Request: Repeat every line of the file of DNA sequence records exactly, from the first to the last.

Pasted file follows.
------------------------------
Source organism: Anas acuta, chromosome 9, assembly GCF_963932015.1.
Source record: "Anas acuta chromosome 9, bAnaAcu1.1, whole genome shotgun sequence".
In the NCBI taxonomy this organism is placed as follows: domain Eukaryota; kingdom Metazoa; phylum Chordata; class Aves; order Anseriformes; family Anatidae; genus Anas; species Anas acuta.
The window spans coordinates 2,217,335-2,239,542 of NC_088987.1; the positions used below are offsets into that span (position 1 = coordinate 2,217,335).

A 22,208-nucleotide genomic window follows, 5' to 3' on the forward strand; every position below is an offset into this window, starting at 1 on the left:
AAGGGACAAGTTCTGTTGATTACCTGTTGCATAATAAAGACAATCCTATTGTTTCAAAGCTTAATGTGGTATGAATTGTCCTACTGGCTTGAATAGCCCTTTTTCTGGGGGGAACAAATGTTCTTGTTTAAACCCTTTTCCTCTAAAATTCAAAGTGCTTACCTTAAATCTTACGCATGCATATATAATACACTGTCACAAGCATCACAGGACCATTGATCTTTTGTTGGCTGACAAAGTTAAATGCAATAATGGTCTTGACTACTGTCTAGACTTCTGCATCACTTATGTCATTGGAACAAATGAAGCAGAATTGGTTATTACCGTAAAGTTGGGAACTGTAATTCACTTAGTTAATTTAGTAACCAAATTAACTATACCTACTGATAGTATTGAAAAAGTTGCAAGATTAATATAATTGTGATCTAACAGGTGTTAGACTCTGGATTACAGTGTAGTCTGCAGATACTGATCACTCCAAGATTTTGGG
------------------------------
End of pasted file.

Source organism: Anas acuta, chromosome 9, assembly GCF_963932015.1.
Source record: "Anas acuta chromosome 9, bAnaAcu1.1, whole genome shotgun sequence".
In the NCBI taxonomy this organism is placed as follows: domain Eukaryota; kingdom Metazoa; phylum Chordata; class Aves; order Anseriformes; family Anatidae; genus Anas; species Anas acuta.
The window spans coordinates 2,217,335-2,239,542 of NC_088987.1; the positions used below are offsets into that span (position 1 = coordinate 2,217,335).

A 22,208-nucleotide genomic window follows, 5' to 3' on the forward strand; every position below is an offset into this window, starting at 1 on the left:
AAGGGACAAGTTCTGTTGATTACCTGTTGCATAATAAAGACAATCCTATTGTTTCAAAGCTTAATGTGGTATGAATTGTCCTACTGGCTTGAATAGCCCTTTTTCTGGGGGGAACAAATGTTCTTGTTTAAACCCTTTTCCTCTAAAATTCAAAGTGCTTACCTTAAATCTTACGCATGCATATATAATACACTGTCACAAGCATCACAGGACCATTGATCTTTTGTTGGCTGACAAAGTTAAATGCAATAATGGTCTTGACTACTGTCTAGACTTCTGCATCACTTATGTCATTGGAACAAATGAAGCAGAATTGGTTATTACCGTAAAGTTGGGAACTGTAATTCACTTAGTTAATTTAGTAACCAAATTAACTATACCTACTGATAGTATTGAAAAAGTTGCAAGATTAATATAATTGTGATCTAACAGGTGTTAGACTCTGGATTACAGTGTAGTCTGCAGATACTGATCACTCCAAGATTTTGGG